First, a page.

There's no denying it: becoming a mother changes you. Science has confirmed it, according to a past article by Scientific American. Your life and priorities get a complete overhaul, ready to make room for your baby. Similarly, your body undergoes incredible changes during pregnancy, alongside your mental or emotional health and your finances. However, the changes do not end with your pregnancy. Whether it is getting used to your new body after giving birth or coping with postpartum hair loss, the new changes that come with becoming a mother can be tough to adapt to if you don’t know what to do or where to go.
Body After Baby: Let Go Of Your Old Body, And Be Kind To Your Postpartum Body
A shocking 54 percent of women who have given birth have a negative opinion about their body. Elsewhere, thousands of women grapple with the increasing pressure to bounce back immediately after having a baby. However, it is important to give credit to your body. Remember that it has gone through - and is still going through - some monumental changes to be able to bring your child into the world.
According to a study by Baby Center, 67 percent of mothers expected to be back to their pre-pregnancy weight by their child’s first birthday. While some mothers do manage to get back in shape quickly after giving birth, you should not feel pressured to do so at the expense of your wellbeing. Getting back your body after pregnancy is a process that can sometimes take years. Even then, you may lose the pounds, but pregnancy changes your body in many other ways, including loose skin, stretch marks, lower back pain, and vaginal discharge. You must be able to distinguish normal changes from abnormal signs. For instance, if you keep experiencing recurring vaginal discharge and infection, it may be time to speak to your doctor or purchase an over-the-counter BV treatment.
Relationships After Baby: Accept Help, And Carve Out Time To Reconnect
Many couples will experience a dynamic shift in their relationship right after their baby is born. According to the parenting website, Raising Children, couples tend to experience more conflict after the baby’s arrival, and an increased sense of disconnect. This is mainly due to the lack of sleep, pressure on finances, and rising stress levels. In fact, in a past study by Alhagen in 2001, cortisol and epinephrine levels rose by 50 percent after giving birth. Mothers (and fathers) can sometimes struggle to adapt to their new life with a newborn, and it is completely understandable.
In this case, communication with your partner is key. Sharing the workload with the help of a feeding or household chores rota can help. It is also important to carve out time for each other to reconnect. If you are a new mum and are not ready to leave your baby, you could try a date night at home. Alternatively, you can ask family members to babysit so you and your partner can have a few hours to yourself - whether it is to grab a meal together or just catch up on some sleep.
The Mental Switch In Motherhood: Make Me Time A Priority
Having a baby also brings changes in your mental and emotional wellbeing. It is seen as a time of constant and huge change in your life, and some women can struggle to adjust to it. Your stress levels may be heightened, and you may suddenly experience anxiety and sensitivity. Usually, your heightened hormones immediately after giving birth are responsible for this, along with other factors like lack of sleep and physical exhaustion. In these cases, making an effort to take extra care of yourself by eating healthily, getting enough sleep, and seeking support from your family is a great way to ease the transition process.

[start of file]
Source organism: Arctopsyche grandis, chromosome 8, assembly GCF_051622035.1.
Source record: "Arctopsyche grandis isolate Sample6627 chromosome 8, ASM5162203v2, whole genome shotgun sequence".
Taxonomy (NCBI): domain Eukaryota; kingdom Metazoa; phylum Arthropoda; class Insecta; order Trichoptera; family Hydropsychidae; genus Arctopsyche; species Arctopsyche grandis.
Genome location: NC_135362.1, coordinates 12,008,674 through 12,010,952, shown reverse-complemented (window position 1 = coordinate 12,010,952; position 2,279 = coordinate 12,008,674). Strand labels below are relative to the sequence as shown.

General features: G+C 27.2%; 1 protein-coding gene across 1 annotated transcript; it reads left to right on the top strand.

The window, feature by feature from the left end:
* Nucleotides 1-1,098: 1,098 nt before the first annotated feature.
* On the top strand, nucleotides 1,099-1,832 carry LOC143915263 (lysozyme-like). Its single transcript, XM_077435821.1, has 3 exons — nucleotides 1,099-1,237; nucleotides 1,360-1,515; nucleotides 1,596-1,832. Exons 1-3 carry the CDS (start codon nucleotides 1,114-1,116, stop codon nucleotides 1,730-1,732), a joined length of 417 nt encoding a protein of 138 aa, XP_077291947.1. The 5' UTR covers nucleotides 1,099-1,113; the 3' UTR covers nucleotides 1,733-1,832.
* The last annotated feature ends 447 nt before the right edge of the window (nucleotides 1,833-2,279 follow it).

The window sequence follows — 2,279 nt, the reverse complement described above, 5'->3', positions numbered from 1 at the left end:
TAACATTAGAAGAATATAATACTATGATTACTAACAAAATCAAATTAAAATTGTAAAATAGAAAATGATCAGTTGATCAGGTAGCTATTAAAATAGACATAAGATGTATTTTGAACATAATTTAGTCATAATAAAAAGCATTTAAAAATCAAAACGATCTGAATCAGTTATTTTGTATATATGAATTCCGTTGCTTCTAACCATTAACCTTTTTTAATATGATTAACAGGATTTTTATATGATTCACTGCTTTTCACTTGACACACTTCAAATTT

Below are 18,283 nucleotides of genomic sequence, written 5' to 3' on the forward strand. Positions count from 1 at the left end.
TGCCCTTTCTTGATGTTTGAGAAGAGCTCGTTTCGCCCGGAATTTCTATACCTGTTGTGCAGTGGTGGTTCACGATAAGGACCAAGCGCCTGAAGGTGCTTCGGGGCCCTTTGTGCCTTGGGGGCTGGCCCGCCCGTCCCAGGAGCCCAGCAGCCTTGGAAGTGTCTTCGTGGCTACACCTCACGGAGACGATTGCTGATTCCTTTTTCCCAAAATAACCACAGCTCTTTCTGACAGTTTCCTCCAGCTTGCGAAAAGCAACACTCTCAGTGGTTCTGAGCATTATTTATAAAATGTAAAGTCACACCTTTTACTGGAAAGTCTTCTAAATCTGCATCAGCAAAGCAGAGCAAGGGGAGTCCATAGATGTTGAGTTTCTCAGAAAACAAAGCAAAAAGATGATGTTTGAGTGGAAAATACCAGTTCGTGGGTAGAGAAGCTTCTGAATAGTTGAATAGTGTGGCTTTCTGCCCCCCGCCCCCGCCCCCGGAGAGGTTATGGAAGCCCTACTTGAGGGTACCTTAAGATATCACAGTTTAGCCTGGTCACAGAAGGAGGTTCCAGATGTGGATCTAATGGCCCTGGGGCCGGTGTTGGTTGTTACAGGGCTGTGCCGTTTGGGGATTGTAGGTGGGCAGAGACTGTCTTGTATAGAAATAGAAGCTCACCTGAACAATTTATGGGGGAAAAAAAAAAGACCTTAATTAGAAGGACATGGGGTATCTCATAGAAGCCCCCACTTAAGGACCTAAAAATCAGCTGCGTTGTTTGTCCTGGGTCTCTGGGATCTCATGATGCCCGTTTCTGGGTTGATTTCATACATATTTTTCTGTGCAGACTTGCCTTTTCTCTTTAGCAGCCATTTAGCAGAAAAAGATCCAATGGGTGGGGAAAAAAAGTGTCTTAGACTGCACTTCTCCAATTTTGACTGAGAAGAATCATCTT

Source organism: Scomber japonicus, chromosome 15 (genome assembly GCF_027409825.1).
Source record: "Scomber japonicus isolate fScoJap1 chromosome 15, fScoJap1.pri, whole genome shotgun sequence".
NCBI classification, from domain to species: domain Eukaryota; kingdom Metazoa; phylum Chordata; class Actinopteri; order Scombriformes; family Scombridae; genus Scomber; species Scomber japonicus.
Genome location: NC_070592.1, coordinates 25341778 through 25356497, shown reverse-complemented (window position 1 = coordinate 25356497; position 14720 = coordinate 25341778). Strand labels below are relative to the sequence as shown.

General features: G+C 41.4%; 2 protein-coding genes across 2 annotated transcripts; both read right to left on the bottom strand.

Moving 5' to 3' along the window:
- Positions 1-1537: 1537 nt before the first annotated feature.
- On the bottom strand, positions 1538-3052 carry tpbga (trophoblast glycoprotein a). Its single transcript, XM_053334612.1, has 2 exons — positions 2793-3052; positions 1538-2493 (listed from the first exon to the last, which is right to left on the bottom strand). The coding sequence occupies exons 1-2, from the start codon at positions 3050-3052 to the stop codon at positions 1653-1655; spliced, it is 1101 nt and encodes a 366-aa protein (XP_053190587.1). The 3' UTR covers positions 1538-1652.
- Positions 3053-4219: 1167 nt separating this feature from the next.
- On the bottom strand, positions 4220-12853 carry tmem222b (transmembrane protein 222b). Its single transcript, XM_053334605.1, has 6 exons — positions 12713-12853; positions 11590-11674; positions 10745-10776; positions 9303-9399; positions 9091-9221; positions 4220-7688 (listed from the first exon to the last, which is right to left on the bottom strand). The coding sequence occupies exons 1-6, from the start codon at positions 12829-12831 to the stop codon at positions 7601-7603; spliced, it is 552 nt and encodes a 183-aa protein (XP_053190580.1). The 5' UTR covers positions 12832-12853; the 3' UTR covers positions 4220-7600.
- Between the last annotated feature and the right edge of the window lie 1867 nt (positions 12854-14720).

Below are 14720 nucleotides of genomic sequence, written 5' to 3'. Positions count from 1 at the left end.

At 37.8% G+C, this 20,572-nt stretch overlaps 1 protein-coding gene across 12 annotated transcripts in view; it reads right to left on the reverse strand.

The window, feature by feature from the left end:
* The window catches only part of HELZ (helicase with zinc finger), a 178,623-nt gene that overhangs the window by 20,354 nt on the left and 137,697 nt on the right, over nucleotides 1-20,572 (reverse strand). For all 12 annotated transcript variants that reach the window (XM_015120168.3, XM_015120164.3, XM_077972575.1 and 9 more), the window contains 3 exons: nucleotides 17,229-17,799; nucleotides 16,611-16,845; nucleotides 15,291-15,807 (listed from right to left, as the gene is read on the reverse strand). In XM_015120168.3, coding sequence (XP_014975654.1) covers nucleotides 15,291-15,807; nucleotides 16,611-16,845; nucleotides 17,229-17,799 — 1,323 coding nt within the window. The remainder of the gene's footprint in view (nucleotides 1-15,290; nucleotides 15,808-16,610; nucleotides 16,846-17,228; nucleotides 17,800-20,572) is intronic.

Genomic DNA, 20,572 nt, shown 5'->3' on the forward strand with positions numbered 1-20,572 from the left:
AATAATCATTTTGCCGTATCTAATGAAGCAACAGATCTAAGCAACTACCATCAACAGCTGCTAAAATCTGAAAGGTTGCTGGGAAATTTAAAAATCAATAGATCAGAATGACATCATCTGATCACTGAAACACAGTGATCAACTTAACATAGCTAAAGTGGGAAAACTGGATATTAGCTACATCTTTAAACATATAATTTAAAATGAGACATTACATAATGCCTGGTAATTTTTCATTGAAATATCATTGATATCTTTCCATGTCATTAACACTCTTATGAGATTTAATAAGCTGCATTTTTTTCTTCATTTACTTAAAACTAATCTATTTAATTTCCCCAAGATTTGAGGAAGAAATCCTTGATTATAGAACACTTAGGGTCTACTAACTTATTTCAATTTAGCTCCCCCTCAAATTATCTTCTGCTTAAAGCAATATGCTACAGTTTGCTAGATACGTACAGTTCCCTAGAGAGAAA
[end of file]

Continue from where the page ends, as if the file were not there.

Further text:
However, if those feelings of sadness, sensitivity and irritability persist for months after the birth, it may be time to speak to a professional. Many women experience birth trauma that can influence their postpartum healing. Around 80 percent of women will experience the baby blues after giving birth. In addition, 13 percent of women go on to experience postpartum depression. If you suspect you are exhibiting any of the signs of postpartum depression, it helps to speak to a trusted family member or friend. Many organisations also help mothers access support, such as PANDA (Perinatal Anxiety and Depression Australia) or your maternal and child health nurse.
Focus on adopting healthy self-care habits like getting regular exercise and eating a balanced diet. Getting outdoors for fresh air can naturally lift your mood, help you connect with others, and as a bonus, help you achieve your post-baby exercise goals.
Having a baby is a monumental and wonderful experience. There is nothing that can prepare you for the rollercoaster of emotions and changes that come with motherhood. But it is completely possible to adapt to those post-baby changes and thrive while doing it. Here are some treats and resources for the new mum below.
Mere Botanicals postpartum bath salts
Embrace the calming properties of lavender, with the comforting and healing benefits of calendula, chamomile and yarrow, with the added mineral powers of the Magnesium salts
Mere Botanicals healing peri spray
Designed by a Naturopath to help gently ease and sooth personal discomfort after the birth
This Isn't What I Expected - Overcoming postpartum depression
If you or someone you love is among the one in seven women stricken by PPD, you know how hard it is to get real help. In this definitive guide, postpartum experts Karen Kleiman and Valerie Davis Raskin offer compassionate support and solid advice on dealing with every aspect of PPD.
ABOUT OUR CONTRIBUTOR:
Sara is now a freelance writer who pens pieces on parenting, and lifestyle but prior to this she worked as an holistic therapist and took a keen interest in diet and fitness. She lives with her partner and their daughter and a menagerie of pets